Are Translators Living Abroad Better Translators?
Why Living Abroad Can Make You A Better Translator
Living abroad is a great experience for many reasons. You meet new people, you see the world from a different perspective, and you become more open and flexible.
But if you want to work as a translator or interpreter, you will find even more good reasons to pack your stuff and leave.
Living abroad makes you dive into another culture. Studying a language and “living” a language are two very different things. When you live abroad, your understanding of the local language improves much more rapidly than if you were staying in your country and studying from books. This is quite obvious, right? Well, not for everyone.
But let’s see in details why living abroad can make you a better translator and interpreter.
- 1. You get used to accents. This can be a shock for people who travel for the first time, but the language they teach at school is not the language you will hear when you travel. Such a thing as “the pure English ” or “the pure Spanish” does not exist. Every language is spoken in several variations and accents, with notable differences from town to town, region to region, country to country. This is a difficult challenge for a non-native speaker, but it can be won with patience and training. You must train your mind to become flexible enough to flow with the accents.
- 2. You start understanding cultural references. Do you know why in Italian we can say “He swallowed his coffee and left?” If you don’t come to Italy and see how ridiculously small a coffee can be, you probably think it is a typo in the text, especially if you are used to the American size of coffee. It is not a typo: an Italian coffee can be literally swallowed in one second. These real life references are what makes you a better translator when you are dealing with texts.
- 3. You understand idioms and fixed expressions. This is something that you can’t learn otherwise. You simply can’t. There is no way you can understand jokes, idioms and fixed expressions if you don’t live in the country where they use them.
- 4. You will improve your spoken language. This is not very important if you want to be a translator (a quick reminder for people who don’t work in the industry: a translator deals with written texts, an interpreter with oral speeches), but it is vital if you want to become an interpreter. There is the stereotype that interpreters have to only interpret into their mother tongue. Not only is this a stereotype, it is in fact what they teach at university and it is among the profession’s best practice. Interpreting into one’s mother tongue is certainly easier and produces more accurate results. But if you want to be a community interpreter (namely to work in tribunals or hospitals) you will work as a bilateral interpreter. A bilateral interpreter works with two people who don’t understand each other and has to interpret what they say into the language of the other person. So you must be able to understand and speak quickly in your second language. It is really rare to find interpreting jobs where you will be asked to interpret only in one direction (from a foreign language into your mother tongue). Most commonly you will work in both directions, and living abroad trains you day by day to become more confident in your second language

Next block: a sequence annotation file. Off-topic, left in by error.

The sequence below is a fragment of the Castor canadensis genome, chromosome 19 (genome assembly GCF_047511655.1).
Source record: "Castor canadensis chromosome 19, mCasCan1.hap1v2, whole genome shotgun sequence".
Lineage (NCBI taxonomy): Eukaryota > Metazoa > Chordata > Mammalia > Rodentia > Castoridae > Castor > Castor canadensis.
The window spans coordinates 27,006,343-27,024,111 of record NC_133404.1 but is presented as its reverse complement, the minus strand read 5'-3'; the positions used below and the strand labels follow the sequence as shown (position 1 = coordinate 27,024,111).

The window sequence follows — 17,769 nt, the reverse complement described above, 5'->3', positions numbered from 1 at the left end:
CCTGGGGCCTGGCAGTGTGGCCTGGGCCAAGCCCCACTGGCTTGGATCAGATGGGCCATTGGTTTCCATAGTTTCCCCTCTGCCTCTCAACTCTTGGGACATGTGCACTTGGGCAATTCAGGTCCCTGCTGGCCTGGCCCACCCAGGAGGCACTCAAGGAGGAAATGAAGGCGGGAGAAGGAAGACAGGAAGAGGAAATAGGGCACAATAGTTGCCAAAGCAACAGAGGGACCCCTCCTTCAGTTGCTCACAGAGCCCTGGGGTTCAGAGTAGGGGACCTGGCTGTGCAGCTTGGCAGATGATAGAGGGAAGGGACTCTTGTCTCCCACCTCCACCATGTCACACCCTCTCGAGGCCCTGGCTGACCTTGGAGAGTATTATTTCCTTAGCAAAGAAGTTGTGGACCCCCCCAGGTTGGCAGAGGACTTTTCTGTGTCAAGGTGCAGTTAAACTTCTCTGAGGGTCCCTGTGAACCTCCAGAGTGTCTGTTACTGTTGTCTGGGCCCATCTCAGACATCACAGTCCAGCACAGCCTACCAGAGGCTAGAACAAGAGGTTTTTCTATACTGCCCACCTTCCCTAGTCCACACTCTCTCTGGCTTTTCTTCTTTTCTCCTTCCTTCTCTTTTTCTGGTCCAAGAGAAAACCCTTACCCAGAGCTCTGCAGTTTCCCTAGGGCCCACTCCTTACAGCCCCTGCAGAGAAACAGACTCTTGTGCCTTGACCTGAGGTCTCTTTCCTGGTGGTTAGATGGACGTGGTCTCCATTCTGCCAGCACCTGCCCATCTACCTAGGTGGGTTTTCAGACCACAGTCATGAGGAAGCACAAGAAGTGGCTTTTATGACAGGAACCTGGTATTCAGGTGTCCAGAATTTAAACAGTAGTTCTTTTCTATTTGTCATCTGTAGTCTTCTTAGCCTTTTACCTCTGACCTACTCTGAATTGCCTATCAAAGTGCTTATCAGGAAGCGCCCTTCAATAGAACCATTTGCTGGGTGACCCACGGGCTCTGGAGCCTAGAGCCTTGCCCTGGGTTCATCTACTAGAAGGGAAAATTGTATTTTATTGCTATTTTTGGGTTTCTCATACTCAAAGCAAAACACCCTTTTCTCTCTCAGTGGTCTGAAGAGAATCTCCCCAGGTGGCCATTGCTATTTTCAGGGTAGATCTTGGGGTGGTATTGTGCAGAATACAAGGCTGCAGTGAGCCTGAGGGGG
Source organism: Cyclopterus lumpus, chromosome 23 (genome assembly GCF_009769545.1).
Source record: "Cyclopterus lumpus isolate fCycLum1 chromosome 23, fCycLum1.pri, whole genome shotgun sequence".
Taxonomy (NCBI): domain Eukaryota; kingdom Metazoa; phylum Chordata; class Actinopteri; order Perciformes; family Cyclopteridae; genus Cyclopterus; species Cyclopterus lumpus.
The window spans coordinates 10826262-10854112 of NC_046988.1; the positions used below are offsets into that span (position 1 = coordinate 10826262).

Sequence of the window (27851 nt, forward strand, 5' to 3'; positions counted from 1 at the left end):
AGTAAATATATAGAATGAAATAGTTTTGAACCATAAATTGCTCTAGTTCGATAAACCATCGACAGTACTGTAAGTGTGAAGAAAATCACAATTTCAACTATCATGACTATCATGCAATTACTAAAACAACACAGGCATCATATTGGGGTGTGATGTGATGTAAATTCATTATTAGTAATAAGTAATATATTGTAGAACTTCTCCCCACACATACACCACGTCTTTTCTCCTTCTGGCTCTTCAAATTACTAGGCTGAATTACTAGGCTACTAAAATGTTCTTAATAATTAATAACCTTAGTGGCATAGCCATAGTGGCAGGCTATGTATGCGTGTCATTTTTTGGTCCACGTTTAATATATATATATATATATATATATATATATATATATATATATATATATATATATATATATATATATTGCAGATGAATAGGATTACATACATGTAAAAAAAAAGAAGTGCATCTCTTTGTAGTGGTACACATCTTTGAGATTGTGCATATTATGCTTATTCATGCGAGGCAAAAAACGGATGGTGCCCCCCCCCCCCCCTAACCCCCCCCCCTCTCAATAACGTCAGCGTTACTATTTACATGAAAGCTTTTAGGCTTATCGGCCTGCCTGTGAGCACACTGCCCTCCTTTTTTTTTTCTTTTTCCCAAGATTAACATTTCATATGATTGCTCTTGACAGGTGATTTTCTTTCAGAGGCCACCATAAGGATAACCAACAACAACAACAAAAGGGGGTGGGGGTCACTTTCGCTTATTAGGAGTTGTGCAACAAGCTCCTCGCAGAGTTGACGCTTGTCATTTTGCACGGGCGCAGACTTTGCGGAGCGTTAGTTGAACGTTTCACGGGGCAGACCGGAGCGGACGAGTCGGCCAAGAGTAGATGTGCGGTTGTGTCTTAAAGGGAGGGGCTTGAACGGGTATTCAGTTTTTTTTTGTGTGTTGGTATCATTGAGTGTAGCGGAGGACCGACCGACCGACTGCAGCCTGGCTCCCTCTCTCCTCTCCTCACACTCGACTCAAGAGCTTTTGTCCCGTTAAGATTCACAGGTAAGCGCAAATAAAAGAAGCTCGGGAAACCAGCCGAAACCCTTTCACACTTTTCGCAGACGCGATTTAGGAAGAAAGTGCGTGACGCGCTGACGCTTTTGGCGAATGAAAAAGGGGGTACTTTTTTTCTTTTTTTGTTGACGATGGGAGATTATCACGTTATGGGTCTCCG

In addition, if you like to travel, you can easily work as a freelance translator from anywhere in the world while improving your languages skills. If you want to learn more have a look at this article and find out how to become a location-indipendent freelance translator.